Recent research indicates that shocks to the rate at which current investment is transformed into future capital are important drivers of business cycles. For instance, Justiniano et al., 2010 and Justiniano et al., 2011 argue that such shocks to the marginal efficiency of investment (MEI) are the most important force behind aggregate fluctuations, accounting for 50% of the variance in US output since 1954. However, attributing a central role to MEI shocks is problematic because these shocks affect the cost of consumption in terms of capital foregone. Hence, while consumption co-moves positively with other macroeconomic variables such as investment and output in the data, conventional macromodels tend to imply that MEI shocks move consumption in the opposite direction. This co-movement problem is present even in studies that argue that MEI shocks are the main driver of business cycles, such as Justiniano et al., 2010, Justiniano et al., 2011 and Gertler et al., 2008.3 In addition, empirical evidence based on vector autoregressions suggests that consumption increases in response to a positive MEI shock; see, for instance, Peersman and Straub (2007) for the US and the euro area and Braun and Shioji (2007) for Japan. In this paper, we propose an explanation of why consumption might co-move with other real variables in response to MEI shocks. The explanation we pursue is that part of the population is comprised of rule-of-thumb consumers who do not use financial markets to smooth consumption, instead spending their entire disposable income each period. We build our analysis on the model used by Galí, López-Salido, and Valles (GLV, hereafter) (2007) to explain how government spending can stimulate private consumption, extended with sticky wages, as in Furlanetto, 2011 and Furlanetto and Seneca, 2012. As in standard models, when the economy is hit by an MEI shock, agents who trade in financial markets cut consumption to finance investment. Rule-of-thumb agents, in contrast, increase their consumption because the MEI shock stimulates labour income. Hence, if the share of rule-of-thumb agents is large enough, aggregate consumption may increase. A central feature of our model is nominal rigidity. Nominal rigidities effectively work to shift the labour demand schedule up following a positive MEI shock, as they prevent firms from increasing prices and workers from increasing wages. This feature allows consumption to increase along with investment, output, and hours worked following the shock. Although price rigidity alone may allow rule-of-thumb consumption behaviour to generate co-movement following an MEI shock, co-movement can be achieved for a much larger subset of the parameter space if both prices and wages are rigid. We include nominal wage rigidity for other reasons as well. In addition to its empirical justification, wage stickiness has proven to be particularly important in models with rule-of-thumb consumers as equilibrium dynamics are highly sensitive to other model-specific assumptions when wages are flexible, as emphasised by Colciago, 2011 and Natvik, forthcoming. In addition, we show that the inclusion of wage stickiness leads to an aggregate consumption Euler equation in a model with rule-of-thumb behaviour that is observationally different from the Euler equation arising from a model in which preferences are non-separable in consumption and leisure. This finding is interesting because non-separability has previously been proposed as an explanation of macroeconomic co-movement.4 Beyond providing a simple explanation of positive co-movement of consumption with other key variables after MEI shocks, our results contribute to the literature on rule-of-thumb consumers in macroeconomic models. Previous studies have primarily focused on explaining the effects of fiscal shocks (GLV, 2007; Mankiw, 2000) and neutral technology shocks (Furlanetto and Seneca, 2012), as well as the monetary policy stance required to prevent equilibrium indeterminacy (Galí et al., 2004, Bilbiie, 2008, Natvik, 2009 and Motta and Tirelli, 2012). As recent evidence from estimated models points toward MEI shocks as the main driver of business cycles, our finding is potentially the most important reason to account for rule-of-thumb behaviour in macroeconomic models. The paper is organised as follows. Section 2 briefly presents the model, and Section 3 describes its parameterisation. The results are presented in Section 4. Section 5 discusses the role of wage rigidity. Section 6 concludes.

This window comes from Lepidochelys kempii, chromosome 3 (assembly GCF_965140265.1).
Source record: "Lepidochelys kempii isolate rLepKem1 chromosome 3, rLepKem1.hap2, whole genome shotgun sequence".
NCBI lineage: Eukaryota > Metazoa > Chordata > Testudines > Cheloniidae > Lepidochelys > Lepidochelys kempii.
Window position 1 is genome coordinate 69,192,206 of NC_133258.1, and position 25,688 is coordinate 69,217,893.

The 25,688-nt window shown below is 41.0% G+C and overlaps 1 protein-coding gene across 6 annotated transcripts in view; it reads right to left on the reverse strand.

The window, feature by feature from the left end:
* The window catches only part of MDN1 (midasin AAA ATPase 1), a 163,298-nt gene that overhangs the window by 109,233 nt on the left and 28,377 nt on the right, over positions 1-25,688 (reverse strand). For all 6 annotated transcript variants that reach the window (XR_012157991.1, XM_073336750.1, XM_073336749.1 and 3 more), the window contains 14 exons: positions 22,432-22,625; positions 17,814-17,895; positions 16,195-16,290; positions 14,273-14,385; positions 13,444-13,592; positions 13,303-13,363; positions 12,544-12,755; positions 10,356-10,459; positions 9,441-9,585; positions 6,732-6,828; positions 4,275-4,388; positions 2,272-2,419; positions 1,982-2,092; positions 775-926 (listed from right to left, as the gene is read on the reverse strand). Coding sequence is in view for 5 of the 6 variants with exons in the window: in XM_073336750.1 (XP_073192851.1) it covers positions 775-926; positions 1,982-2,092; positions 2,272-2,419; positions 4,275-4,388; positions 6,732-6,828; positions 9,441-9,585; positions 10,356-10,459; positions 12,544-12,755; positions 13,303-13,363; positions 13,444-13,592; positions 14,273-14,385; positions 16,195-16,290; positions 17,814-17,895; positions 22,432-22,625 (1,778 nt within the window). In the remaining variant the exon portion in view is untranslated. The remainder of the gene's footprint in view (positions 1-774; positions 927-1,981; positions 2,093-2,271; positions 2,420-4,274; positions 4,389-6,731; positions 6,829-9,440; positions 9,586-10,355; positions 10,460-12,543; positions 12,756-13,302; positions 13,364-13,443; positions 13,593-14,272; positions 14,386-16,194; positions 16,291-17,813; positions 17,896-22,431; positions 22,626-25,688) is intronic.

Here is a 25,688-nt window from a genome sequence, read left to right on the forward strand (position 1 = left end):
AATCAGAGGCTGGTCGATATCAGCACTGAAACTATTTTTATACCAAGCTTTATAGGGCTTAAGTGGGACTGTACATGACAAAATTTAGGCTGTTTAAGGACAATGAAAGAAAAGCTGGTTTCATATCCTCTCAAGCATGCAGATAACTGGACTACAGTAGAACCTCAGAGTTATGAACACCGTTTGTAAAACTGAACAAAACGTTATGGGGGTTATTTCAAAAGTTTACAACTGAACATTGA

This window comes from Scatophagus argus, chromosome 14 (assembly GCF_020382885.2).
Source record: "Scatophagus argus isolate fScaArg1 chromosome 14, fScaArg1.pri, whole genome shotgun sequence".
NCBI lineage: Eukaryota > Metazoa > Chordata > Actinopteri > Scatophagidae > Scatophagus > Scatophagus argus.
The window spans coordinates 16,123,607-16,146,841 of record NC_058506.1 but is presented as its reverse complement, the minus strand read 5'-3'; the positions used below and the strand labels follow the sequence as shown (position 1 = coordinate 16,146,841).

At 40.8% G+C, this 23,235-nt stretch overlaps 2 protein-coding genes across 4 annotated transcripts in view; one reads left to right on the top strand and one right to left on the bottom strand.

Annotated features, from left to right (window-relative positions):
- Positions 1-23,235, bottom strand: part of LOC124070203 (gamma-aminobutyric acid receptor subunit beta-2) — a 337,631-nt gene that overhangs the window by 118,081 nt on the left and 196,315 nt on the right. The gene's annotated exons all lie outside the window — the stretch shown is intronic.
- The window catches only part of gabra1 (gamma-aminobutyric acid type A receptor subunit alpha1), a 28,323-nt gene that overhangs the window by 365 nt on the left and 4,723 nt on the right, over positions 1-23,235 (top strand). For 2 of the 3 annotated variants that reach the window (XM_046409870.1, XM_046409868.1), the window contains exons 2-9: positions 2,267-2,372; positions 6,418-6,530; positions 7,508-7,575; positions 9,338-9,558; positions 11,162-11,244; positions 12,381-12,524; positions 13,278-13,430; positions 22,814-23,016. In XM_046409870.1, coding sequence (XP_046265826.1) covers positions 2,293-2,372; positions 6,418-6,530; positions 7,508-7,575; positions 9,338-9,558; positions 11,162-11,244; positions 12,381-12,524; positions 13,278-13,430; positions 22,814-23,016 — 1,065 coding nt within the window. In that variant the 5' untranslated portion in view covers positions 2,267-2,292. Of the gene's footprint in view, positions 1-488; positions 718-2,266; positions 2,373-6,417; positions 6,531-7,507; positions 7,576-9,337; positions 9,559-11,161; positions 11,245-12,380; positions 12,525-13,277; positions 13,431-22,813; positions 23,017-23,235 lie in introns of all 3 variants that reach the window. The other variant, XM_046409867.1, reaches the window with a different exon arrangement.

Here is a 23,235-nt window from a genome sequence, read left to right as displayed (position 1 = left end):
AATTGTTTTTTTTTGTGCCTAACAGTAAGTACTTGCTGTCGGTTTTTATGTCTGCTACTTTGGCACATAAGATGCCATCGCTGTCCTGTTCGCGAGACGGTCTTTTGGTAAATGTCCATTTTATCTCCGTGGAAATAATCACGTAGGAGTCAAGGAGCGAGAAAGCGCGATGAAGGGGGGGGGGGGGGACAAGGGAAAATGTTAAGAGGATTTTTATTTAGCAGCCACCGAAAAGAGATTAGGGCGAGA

نتیجه گیری انگلیسی

We have shown that rule-of-thumb behaviour can explain why consumption and investment co-move after shocks to the marginal efficiency of investment. This feature can potentially improve the empirical performance of standard New Keynesian models, which struggle to account for co-movement patterns observed in the data. Because recent evidence points to MEI shocks as the historically most important driver of business cycles, our finding constitutes an additional reason why rule-of-thumb behaviour should be accounted for in macroeconomic models, beyond its role in the transmission of fiscal and technology shocks emphasised elsewhere.